The executive director agrees that home may not be the safest place for women to self-isolate during the COVID-19 crisis, and can become particularly less safe for women with an abusive partner. “In those cases, our 24-hour crisis line is available. And if home is not a safe place then we certainly support women in finding a safe place, whether that be the shelter or alternate arrangements. We just want to make sure that women have the message that they are not alone and they can reach out.”
Smith stresses her organization is available 24/7 for all women — regardless of geographic location — particularly for those in rural communities where transportation is an issue. “Wherever they are, we will figure something out; we will find a way to make it happen.”
In unprecedented times like these, organizations like the women’s centre and other shelters continue to provide a valuable service to vulnerable groups while thinking outside the box.
“If women are self-isolating due to COVID-19 I wouldn’t want them to think that they can’t call because they are self-isolating. If they call we can figure something out. So our message is: You are not alone, please do reach out, please do call and we will work through a plan together,” Smith encourages.
“As a community we all need to reach out and check in with people, neighbours. Maybe there’s a support that can happen that way. We all have to take care of each other. If you’re a woman and you’re safety planning, that plan can be established that includes neighbours and people checking in and friends and contacts and that kind of thing. Now, more than ever, we need to be more open to supporting our neighbours and being willing to step up sometimes where you might not have done that.”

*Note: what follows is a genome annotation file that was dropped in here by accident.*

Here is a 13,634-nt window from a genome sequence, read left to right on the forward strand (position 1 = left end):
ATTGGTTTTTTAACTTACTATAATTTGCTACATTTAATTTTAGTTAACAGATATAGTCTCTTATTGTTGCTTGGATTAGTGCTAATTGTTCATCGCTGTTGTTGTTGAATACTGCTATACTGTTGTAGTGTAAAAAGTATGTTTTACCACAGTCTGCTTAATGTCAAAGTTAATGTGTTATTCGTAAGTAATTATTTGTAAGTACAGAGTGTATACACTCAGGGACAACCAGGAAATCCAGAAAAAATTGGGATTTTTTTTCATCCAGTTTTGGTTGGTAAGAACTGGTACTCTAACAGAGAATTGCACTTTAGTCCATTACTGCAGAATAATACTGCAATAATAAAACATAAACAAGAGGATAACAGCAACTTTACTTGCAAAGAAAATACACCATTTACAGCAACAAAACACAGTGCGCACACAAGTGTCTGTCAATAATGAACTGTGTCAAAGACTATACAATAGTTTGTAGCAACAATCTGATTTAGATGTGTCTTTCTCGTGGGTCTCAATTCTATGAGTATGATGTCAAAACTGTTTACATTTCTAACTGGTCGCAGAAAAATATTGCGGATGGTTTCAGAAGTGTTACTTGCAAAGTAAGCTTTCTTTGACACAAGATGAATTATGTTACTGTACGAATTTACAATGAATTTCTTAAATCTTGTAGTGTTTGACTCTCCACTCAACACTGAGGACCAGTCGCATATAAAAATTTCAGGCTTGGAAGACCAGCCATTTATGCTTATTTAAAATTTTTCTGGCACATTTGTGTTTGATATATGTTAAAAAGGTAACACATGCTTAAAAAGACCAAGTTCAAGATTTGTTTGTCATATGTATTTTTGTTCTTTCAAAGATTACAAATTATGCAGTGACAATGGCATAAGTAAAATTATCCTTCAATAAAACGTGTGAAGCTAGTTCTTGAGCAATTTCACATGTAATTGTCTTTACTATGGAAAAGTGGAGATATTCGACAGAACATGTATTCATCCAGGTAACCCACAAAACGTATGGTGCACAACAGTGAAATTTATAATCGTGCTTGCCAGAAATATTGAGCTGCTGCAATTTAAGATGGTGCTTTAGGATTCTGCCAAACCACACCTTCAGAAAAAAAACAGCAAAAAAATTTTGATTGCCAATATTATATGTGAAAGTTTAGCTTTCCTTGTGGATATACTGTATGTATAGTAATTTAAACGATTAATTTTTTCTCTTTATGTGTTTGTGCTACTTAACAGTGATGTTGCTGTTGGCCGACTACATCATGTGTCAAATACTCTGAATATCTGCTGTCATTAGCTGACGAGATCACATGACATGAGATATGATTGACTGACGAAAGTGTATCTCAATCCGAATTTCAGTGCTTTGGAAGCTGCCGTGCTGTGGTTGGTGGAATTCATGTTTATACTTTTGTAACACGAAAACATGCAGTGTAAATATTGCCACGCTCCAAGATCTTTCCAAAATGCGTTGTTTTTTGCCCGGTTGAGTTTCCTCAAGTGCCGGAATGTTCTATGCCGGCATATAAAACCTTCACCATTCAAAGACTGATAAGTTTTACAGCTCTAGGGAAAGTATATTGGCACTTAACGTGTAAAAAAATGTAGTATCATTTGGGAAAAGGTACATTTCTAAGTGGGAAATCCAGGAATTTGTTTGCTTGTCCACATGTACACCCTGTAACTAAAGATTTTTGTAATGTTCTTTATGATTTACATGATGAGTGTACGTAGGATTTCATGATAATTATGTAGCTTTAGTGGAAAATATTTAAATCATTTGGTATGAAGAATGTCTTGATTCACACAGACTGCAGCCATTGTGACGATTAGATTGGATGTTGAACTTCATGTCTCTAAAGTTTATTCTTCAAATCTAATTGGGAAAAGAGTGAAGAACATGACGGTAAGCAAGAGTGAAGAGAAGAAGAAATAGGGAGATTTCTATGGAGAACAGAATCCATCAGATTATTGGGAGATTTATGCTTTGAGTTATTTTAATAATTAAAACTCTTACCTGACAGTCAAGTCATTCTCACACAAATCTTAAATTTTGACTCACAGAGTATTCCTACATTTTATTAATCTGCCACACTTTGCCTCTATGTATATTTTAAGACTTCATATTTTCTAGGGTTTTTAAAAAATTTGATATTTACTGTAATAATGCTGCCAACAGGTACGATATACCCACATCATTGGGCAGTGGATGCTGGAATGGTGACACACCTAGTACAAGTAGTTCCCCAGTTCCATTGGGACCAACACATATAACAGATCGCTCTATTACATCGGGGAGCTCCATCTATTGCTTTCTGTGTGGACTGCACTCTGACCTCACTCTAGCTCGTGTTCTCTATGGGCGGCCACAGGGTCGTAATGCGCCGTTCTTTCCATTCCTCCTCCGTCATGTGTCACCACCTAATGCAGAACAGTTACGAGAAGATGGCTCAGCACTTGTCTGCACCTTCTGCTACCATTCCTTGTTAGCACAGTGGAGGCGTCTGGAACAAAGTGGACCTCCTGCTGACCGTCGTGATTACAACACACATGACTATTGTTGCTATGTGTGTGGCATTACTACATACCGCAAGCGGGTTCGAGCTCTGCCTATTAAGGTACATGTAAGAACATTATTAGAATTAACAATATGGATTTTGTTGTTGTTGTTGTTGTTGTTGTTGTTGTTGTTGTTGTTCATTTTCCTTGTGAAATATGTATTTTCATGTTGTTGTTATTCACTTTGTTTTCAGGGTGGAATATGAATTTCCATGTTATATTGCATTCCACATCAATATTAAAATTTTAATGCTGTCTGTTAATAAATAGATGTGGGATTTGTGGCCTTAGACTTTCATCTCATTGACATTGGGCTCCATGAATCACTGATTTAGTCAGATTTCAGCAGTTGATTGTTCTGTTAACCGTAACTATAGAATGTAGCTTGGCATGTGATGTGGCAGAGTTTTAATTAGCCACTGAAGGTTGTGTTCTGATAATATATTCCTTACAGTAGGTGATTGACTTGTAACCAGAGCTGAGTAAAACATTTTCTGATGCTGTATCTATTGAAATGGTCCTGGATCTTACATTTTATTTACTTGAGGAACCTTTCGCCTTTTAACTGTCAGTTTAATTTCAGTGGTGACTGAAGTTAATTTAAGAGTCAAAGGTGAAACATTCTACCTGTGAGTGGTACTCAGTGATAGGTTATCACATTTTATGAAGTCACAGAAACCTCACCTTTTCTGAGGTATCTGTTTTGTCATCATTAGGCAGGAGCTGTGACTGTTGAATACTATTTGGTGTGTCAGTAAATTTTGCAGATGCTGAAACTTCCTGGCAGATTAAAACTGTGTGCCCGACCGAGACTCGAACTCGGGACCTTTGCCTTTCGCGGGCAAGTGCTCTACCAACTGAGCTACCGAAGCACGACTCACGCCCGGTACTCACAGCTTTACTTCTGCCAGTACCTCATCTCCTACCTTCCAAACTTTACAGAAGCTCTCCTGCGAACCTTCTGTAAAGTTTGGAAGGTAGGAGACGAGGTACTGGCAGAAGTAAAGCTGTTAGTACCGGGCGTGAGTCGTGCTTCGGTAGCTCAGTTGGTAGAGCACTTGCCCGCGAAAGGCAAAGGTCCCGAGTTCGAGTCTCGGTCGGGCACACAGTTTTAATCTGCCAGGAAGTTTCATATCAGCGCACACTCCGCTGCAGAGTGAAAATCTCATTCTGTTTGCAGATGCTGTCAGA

Safety planning is something Stacey Dlamini, executive director or Roots House, advocates.
“It’s more important than ever that women or youth in abusive situations have their own safety plan. Is there a safe relative or neighbour or friend that would take you in if home is not a safe place? As always, if you feel like you or your children are in imminent danger, call the police,” she encourages.
There is limited funding at Roots for Youth through the Atlantic Compassion Fund, administered through the United Way of Pictou County, to book a hotel room for a couple of nights to give someone time to make arrangements for their safety. Anybody needing to access this can phone PC Roots for Youth at 902-695 3241.
“I really think that women are incredible in terms of their resilience and inventive in finding ways to step up. But no matter how inventive we all are as women I really think it’s important to remember that we are human and human beings need each other, and there are many not-for profits that are still there,” Curtis-Thompson says.
- • Tearmann House Crisis Line (902) 752-1633 (24/7)
- • Tearmann House main line 902-752-0132
- • Pictou County Women’s Resource and Sexual Health Centre, email email@example.com or call 902-755-4647
- • PC Roots for Youth at 902-695-3241
- • Kids Help Phone (24/7) at 1-800-668-6868 or text CONNECT to 686868
- • Emergencies 9-1-1